Judge Mathis to give keynote address at commencement

TV’s Judge Joe Mathis, an alumnus of EMU, will be the speaker at this winter’s commencement Dec. 20.

 

Eastern Michigan University students graduating in the winter commencement can expect to see a familiar face give their keynote address. Judge Greg E. Mathis will be the keynote speaker for the ceremony, which is scheduled at 2 p.m. Sunday, Dec. 20 in the Convocation Center.

Judge Mathis, an alumnus of EMU, received his Bachelor’s of Science degree in 1983.

Mathis plans to deliver a message of inspiration and hope to graduates.

“In the downside of our economy, they must find an upside,” Mathis said. “Whether it’s in self-employment, business innovation or contribution to society, which may be as fulfilling as self-achievement. Life is all about being fulfilled, and there are many ways to be fulfilled even in a down slope.”

He defines himself as an inspirational figure that was able to overcome obstacles, and he is hopeful this will allow students to relate to him.

Mathis said, “After achieving the height of their lives, they must prepare themselves for tremendous obstacles. I intend to inspire them.”

He plans to teach graduates key attributes that will make them successful in their endeavors.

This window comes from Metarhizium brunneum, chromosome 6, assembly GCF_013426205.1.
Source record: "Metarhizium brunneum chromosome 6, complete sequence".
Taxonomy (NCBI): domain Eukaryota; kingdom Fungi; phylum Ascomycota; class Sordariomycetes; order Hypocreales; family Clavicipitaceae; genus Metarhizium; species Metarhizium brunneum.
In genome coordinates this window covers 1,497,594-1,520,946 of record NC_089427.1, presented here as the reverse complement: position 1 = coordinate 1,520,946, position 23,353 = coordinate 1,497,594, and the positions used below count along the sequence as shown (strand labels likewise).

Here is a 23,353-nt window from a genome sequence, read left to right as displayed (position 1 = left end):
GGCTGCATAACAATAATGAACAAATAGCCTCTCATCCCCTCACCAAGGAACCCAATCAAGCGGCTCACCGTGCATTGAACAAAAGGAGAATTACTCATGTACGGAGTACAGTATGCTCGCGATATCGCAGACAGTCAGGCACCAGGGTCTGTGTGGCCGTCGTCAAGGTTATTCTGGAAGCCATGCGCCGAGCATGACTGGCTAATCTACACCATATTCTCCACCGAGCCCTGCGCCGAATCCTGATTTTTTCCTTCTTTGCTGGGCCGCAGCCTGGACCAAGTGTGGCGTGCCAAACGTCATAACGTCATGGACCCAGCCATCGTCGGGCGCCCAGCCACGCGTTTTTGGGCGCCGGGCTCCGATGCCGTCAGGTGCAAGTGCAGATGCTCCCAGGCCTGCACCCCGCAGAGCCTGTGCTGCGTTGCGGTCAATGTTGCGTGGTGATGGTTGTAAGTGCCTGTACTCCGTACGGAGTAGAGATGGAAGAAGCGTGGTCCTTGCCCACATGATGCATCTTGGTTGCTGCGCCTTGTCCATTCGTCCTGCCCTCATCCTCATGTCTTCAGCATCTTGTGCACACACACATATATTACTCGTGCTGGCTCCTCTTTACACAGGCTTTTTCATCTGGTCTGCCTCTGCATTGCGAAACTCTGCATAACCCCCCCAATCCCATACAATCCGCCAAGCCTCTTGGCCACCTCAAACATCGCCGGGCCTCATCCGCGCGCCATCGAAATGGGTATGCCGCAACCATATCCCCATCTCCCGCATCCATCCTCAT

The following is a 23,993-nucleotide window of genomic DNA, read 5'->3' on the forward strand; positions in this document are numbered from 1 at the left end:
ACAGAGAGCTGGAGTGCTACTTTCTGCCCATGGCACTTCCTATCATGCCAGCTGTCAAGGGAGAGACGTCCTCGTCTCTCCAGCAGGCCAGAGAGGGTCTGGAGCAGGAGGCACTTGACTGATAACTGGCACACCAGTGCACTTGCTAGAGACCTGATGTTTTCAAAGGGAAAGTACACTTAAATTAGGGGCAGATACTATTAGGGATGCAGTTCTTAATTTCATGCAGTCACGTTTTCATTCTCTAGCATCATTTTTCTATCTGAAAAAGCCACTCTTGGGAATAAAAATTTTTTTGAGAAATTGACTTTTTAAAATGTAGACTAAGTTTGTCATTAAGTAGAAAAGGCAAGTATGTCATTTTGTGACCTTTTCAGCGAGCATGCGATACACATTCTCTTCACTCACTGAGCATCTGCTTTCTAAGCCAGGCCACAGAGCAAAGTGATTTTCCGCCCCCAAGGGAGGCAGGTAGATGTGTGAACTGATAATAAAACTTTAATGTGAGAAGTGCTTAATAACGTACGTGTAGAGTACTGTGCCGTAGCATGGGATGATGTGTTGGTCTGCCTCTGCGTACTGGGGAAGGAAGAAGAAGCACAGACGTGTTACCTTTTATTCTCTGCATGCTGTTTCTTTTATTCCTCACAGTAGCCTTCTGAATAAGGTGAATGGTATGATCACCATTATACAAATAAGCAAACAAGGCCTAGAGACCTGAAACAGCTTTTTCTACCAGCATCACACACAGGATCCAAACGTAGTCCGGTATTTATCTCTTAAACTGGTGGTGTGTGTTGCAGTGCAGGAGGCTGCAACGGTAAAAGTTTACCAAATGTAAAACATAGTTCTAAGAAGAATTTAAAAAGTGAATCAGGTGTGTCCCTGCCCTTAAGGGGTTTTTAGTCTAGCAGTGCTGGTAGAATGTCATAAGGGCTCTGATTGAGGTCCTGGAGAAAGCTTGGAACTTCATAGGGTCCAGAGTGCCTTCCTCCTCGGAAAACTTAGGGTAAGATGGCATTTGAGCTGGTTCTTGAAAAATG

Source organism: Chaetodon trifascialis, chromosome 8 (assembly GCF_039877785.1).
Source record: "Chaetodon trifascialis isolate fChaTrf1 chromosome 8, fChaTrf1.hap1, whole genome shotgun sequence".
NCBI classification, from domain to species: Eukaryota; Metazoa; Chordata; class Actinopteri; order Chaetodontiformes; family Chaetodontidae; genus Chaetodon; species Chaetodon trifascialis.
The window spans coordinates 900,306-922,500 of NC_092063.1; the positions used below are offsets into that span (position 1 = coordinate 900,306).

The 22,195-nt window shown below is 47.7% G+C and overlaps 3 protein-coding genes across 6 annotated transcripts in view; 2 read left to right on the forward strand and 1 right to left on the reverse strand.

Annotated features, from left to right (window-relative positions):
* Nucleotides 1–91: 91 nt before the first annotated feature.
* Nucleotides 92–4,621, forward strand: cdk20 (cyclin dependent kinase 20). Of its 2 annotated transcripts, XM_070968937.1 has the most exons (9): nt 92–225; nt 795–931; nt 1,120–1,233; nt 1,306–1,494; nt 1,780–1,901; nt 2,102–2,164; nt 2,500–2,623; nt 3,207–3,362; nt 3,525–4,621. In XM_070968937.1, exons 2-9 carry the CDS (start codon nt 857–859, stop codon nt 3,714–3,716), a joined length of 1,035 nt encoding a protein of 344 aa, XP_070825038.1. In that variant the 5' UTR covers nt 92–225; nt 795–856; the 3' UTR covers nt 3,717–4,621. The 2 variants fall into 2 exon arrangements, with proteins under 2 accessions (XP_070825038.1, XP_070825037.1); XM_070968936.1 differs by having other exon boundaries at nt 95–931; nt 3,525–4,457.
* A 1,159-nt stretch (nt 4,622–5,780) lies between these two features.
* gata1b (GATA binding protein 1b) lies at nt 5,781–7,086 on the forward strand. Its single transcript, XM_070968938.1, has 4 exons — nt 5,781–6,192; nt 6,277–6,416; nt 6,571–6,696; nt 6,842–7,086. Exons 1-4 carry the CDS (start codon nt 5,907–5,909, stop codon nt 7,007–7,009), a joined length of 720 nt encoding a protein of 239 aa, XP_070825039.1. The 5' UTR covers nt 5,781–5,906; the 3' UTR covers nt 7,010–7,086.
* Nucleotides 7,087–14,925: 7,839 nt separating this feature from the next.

“I plan to teach them patience, determinacy, and how to maintain their motivation,” he said.

According to Mathis, education is necessary in order to be successful in life.

“Education is the primary tool for preparing yourself for the workplace,” he said. “It ultimately determines the quality of life for you and your family.”

Judge Mathis credits his late mother for giving him inspiration and motivation to finish school.

“She gave me a strong sense of spirituality and a strong educational foundation,” Mathis said. “After I got kicked out of public schools, she paid for me to go to a church school. Raising four boys in the toughest housing projects certainly deserves accolades.”

Mathis believes EMU gave him a second chance in life to be successful. “Eastern is one of the few colleges or universities that offered an affirmative action program, which included giving a trial opportunity through a summer program,” he said. “If you succeeded, you could attend the school.”

Mathis is a firm supporter of affirmative action. “It gives marginal high school students, students who grew up in poverty, or students disadvantaged by society in other ways a second chance,” he said.

Mathis feels EMU has faculty members who put students first, and he recalled a particular individual who helped him on the road to success.

“Clarence Light. He was the Director of Minority Admissions and Affairs. He was most helpful to my admission,” Mathis said. “When I graduated, he later began operating a social service agency. We worked together closely. It was one of those situations where I was able to reach back and give. I really cherished him.”


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